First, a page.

US Secretary of Defense James Mattis and Joseph Dunford, chairman of the Joint Chiefs of Staff, have not devised an alternate plan, it added.
According to the newspaper, the Obama administration had for years relied on Turkey to send troops or Syrian rebels into Raqqa, but President Recep Tayyip Erdogan focused on fighting Syrian Kurds, which it sees as a greater threat than Daesh.
Central Command commander Gen. Joseph Votel finally asked for authorization to back the Kurds in the fall of 2016, but US administration officials delayed making a decision amid fears it would alienate Ankara.
Three weeks before Trump's January 20 inauguration, Votel and Dunford formally requested armored vehicles, anti-tank weapons, machine guns and mine-clearing equipment for the Kurds and stressed that delaying the delivery could drag the Raqqa operation out for another year.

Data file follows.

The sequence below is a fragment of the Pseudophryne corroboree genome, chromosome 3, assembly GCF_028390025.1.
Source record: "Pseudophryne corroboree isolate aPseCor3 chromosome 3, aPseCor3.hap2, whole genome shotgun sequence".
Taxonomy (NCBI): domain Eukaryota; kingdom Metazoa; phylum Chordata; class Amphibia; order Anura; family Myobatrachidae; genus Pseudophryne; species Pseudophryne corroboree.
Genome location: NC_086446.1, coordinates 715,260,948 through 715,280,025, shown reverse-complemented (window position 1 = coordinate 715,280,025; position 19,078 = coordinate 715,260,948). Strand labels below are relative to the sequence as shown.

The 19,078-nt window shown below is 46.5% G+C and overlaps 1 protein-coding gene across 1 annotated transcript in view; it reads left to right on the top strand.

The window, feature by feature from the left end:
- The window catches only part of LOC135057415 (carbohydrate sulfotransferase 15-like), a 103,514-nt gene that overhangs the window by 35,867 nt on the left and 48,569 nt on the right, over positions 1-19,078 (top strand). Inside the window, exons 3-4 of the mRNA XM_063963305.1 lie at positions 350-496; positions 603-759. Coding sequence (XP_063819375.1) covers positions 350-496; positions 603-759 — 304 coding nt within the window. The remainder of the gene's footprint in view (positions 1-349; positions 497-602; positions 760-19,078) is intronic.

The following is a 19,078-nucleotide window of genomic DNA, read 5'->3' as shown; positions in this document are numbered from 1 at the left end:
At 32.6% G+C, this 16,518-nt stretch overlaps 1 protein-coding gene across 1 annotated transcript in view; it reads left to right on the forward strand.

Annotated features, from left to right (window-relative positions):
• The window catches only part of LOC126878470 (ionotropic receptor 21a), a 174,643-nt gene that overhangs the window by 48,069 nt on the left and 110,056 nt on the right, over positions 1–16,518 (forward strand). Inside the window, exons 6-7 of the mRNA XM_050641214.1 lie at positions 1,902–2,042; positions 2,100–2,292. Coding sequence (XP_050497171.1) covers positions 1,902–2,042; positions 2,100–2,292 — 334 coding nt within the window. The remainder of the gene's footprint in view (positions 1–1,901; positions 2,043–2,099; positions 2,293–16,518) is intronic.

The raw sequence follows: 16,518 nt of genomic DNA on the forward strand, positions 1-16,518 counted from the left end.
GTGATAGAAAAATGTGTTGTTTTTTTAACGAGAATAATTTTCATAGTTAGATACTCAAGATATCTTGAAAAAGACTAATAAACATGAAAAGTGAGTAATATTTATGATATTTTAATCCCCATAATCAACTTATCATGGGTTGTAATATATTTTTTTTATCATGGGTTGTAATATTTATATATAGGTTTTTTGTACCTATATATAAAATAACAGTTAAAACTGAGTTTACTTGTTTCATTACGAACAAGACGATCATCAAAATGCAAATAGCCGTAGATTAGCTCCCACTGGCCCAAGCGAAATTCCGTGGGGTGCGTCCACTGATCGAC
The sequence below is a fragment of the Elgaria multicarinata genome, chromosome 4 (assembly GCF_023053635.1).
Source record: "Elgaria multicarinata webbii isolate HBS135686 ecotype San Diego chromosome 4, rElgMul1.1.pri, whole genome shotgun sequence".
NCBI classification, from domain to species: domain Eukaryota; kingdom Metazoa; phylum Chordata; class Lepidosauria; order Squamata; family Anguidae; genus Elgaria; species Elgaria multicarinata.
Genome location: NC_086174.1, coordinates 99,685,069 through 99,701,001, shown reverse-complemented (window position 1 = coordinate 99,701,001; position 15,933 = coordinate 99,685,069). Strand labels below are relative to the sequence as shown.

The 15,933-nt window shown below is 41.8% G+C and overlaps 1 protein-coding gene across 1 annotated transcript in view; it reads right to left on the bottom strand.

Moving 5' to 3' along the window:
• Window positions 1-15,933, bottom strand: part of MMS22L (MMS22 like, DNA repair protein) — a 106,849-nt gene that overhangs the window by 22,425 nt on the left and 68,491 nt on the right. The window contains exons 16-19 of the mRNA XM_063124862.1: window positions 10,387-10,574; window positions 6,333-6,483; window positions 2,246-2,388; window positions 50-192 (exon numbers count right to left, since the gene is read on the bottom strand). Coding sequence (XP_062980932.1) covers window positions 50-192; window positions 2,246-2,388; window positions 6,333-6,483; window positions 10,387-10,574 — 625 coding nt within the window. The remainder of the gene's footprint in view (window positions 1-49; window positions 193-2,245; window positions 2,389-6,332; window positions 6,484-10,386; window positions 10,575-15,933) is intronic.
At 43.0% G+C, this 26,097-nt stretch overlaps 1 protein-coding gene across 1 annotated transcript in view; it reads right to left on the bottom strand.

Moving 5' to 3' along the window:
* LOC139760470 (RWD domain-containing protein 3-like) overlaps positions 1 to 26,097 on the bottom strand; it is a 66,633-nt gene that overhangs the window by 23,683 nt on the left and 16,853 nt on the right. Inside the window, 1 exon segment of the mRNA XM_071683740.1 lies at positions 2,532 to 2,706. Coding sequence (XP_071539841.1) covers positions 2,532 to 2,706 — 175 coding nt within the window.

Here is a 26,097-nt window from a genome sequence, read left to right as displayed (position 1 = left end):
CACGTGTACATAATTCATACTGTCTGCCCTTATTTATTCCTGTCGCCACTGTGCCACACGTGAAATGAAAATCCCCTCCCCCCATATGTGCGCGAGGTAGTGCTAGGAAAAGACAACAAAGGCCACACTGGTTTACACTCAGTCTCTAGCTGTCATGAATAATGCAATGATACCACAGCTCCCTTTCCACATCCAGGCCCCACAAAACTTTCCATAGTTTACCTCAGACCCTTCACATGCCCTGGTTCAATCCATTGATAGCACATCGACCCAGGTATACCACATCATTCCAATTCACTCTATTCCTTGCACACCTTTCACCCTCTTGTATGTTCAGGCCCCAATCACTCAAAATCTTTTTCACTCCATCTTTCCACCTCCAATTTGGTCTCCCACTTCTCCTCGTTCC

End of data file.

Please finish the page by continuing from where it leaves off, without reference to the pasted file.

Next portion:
US-supplied armored vehicles were delivered to Syrian fighters on Tuesday, but Col. John Dorrian said they were transferred to the Syrian Arab Coalition, not the SDF. Another of the SDF's Kurdish components, the Popular Defense Units (YPG) also denied receiving arms from the US-led coalition.